This Article, which is a précis for a book in progress about the history of late twentieth-century U.S. environmental law, argues that our modern environmental law is peculiarly a creature of the New Deal. Despite its obvious legacy from common-law nuisance and Progressive regulation, what makes modern environmental law different from anything that came before is the way in which reformers built it out of parts copied from New Deal reform projects: cooperative federalism, the tax-and-spend power, representation-reinforcing, rights trumps, and so on. Environmental law’s history, its character, its accomplishments, and its shortcomings thus entwined with those of the New Deal regime as a whole, as it reached the peak of its vigor in the early 1970s and decayed gradually but steadily thereafter. Historians are rightly skeptical of “rise and fall” stories that ascribe any organic structure or teleology to the arc of a culture. Historians find such arcs all the time nonetheless, in American history just as readily as in the Third Reich or the Roman Empire. As literary devices, narrative arcs have no inherent truth of their own; what matters is the extent to which they help us understand our history in useful ways. As a regime or a “legal culture,” then—the term is Lawrence Friedman’s—the New Deal has a life history, much as did the Jacksonian Era that began in the early nineteenth century and ended with the Civil War, or the Victorian, laissez-faire era that emerged out of Reconstruction and collapsed, in its turn, during the Great Depression of the 1930s. Environmental law has been a key target for anti-New Deal reformers precisely because it epitomizes the essential character of the entire suite of late-twentieth-century projects, from affirmative action to universal health care, that reformers aim to dismantle... In the end, the rise and fall of environmental law may have much to tell us about the character of American law in the late twentieth century generally.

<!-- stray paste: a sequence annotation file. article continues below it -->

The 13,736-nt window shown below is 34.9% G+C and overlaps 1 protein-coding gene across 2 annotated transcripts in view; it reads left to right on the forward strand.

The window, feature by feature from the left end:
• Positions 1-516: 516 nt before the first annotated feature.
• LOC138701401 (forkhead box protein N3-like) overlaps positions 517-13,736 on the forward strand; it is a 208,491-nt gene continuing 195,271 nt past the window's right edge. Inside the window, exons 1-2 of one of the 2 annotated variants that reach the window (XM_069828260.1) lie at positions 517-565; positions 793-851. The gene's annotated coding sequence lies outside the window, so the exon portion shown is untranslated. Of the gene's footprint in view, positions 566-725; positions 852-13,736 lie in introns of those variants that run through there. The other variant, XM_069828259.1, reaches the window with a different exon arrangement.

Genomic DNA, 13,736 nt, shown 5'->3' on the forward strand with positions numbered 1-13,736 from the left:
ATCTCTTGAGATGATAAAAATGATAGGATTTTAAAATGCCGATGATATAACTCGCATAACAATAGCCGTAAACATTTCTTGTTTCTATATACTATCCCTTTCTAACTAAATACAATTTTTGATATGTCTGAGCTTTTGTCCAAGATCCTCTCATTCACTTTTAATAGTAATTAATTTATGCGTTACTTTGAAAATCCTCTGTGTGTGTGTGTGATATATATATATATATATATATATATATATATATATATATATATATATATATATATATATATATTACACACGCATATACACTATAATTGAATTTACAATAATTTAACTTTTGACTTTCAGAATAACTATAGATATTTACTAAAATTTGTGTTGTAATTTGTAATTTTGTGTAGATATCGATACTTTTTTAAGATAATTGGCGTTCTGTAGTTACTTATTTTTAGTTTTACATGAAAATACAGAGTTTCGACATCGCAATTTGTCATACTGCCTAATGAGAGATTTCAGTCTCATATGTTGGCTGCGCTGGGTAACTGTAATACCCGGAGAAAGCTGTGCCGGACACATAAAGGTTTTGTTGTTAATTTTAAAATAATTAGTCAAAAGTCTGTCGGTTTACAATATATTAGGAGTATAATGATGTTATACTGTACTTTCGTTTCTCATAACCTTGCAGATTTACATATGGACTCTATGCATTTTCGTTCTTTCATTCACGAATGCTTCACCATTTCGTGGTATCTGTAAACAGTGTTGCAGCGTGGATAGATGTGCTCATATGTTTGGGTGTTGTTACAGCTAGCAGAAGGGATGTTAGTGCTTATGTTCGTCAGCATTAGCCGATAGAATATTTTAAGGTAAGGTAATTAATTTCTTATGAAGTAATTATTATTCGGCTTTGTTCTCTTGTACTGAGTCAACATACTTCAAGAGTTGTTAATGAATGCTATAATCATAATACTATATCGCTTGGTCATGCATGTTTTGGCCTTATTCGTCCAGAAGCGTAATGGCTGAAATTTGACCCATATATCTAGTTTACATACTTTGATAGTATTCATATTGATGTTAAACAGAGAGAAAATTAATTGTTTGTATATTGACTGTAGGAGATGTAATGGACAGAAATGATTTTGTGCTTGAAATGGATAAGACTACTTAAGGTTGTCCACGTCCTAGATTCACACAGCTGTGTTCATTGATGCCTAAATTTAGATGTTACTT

McEvoy, Arthur F.
"Environmental Law and the Collapse of New Deal Constitutionalism,"
Akron Law Review: Vol. 46
, Article 3.
Available at: http://ideaexchange.uakron.edu/akronlawreview/vol46/iss4/3